In a telephone interview this afternoon, Vaughn confirmed he met with special agent Bradley Bookwalter in the Indianapolis FBI office and turned over the list of council members. Although Vaughn declined to identify the names of the ten council members, he said it included both Democratic and Republican members. Vaughn said the source who provided him information about the alleged bribes is someone who formerly provided services to the city. Special agent Bookwalter did not return a phone call seeking comment on Vaughn's claim that he had met with him and turned over the list of names to him.
Agent Bookwalter testified during the 2011 trial of former City-County Councilor Lincoln Plowman, who was convicted of accepting a $5,000 cash bribe from an undercover FBI agent posing as a developer interested in opening a strip club in downtown Indianapolis. Bookwalter was the FBI agent who questioned Plowman during his brief detention in a hotel room at the Conrad Hilton where he accepted the $5,000 cash payment from the undercover agent. Bookwalter testified that during his questioning of Plowman, he admitted he received $1,000 a month consulting payments from PT's strip club on the City's east side and had previously received similar consulting payments from Dancer's Showclub on the City's west side. Bookwalter testified that Plowman had been given the opportunity to cooperate in an ongoing investigation of public corruption in Indianapolis, an offer Plowman declined.
The timing of the bribery allegation brought to Vaughn by the government whistle blower and the choice of Vaughn to take that allegation public is suspect. It is my belief this may be a deliberate distraction, a diversion from from the real crime which has and is continuing to occur with this proposed criminal justice center project. The Ballard administration violated the requirement of the state's P3 law that it make the RFP for the project publicly available when it opened the project up to three bidding groups handpicked by the administration to compete for the project. Instead, it waited until the winning bidder was chosen before making the RFP document public. Since it made the RFP available last December, the administration has still refused to publicly release the responses provided by all three bidding groups, claiming it doesn't have to turn over those documents until it inks the final agreement with Heartland Justice Partners. Yet the administration is asking the City-County Council to approve the 35-year build, operate and transfer agreement it is entering into with the winning bidder no later than March of this year, just two months away.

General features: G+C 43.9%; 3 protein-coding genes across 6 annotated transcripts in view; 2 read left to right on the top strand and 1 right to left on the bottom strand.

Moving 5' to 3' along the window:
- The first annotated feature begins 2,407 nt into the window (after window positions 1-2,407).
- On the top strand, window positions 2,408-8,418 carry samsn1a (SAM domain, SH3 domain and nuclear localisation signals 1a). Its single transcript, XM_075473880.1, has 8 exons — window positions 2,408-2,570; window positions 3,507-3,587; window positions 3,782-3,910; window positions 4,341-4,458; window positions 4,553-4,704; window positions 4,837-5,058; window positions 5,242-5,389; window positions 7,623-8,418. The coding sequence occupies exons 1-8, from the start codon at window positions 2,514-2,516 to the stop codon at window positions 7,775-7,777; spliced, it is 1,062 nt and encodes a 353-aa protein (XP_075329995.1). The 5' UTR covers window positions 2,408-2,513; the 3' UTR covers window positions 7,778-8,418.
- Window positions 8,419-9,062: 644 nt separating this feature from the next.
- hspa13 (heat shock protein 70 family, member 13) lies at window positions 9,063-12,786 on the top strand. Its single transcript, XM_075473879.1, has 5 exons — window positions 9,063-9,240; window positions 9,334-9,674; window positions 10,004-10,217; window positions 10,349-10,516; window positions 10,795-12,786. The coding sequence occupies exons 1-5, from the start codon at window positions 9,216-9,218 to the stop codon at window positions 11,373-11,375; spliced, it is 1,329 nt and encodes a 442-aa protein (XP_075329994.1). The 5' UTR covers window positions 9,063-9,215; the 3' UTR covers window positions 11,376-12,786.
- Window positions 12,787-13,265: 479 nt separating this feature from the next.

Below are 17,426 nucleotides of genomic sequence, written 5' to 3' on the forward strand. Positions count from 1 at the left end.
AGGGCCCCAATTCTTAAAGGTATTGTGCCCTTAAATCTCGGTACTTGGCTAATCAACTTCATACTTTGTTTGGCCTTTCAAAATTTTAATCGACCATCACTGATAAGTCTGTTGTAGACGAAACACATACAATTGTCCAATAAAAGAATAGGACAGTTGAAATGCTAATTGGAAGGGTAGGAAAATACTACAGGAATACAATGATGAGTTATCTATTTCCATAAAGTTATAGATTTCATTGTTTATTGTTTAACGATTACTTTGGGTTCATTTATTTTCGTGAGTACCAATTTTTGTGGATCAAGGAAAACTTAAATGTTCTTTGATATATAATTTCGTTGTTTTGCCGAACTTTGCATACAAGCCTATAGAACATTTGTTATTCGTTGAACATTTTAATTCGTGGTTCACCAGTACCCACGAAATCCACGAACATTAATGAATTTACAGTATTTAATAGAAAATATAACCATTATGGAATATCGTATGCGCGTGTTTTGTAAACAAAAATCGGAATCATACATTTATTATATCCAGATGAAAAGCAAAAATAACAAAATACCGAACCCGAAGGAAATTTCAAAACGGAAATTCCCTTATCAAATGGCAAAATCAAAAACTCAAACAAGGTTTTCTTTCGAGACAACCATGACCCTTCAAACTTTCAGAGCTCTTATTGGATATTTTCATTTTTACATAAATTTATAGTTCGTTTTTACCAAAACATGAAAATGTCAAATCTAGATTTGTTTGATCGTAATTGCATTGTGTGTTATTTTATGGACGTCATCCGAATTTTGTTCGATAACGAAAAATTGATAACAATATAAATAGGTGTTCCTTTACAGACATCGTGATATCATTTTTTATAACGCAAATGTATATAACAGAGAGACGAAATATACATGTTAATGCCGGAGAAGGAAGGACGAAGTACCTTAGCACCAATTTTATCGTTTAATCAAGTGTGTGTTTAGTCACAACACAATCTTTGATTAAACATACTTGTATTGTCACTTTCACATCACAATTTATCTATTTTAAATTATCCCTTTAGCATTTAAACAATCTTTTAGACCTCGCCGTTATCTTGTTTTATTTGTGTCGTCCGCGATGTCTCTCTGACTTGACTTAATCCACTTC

Advance Indiana's independent investigation has led to the conclusion that the Ballard administration engaged in a rigged bidding process under which the participating bidders knew in advance who would be awarded the project, which turned out to be Heartland Justice Partners led by Meridiam Infrastucture, the same company which won the right to build, operate and maintain a courthouse building for Long Beach, California. The losing bidders entered into an agreement under which the City agreed to pay $750,000 to each of them as long as they accepted the bid outcome and didn't contest it. That provision of the RFP seems to clash with the state's anti-collusion law, which is intended to protect the integrity of public bidding processes for government contracts. Under the terms outlined in the winning bid, the P3 operator will receive payments of nearly $1.75 billion over the life of the project; however, those figures are likely to grow significantly if planned expansions of the project are undertaken. The administration scaled back the size and scope of the project considerably to keep beginning annual payments to the P3 operator under $50 million.
Many of the participants in the Indianapolis bidding process were identical to those which participated in the Long Beach project. The City of Indianapolis is also relying on some of the same lawyers and financial advisers who worked on the Long Beach project to provide legal and financial advice on the City's criminal justice center project. Some participants switched sides between the two projects, participating on the winning side in one project and the losing side of the other. A California official following developments here in Indianapolis contacted Advance Indiana to express his concerns that the bidding process for the Long Beach project had similarly been rigged. That official is working behind-the-scenes in an effort to get an investigation of the Long Beach bidding process launched.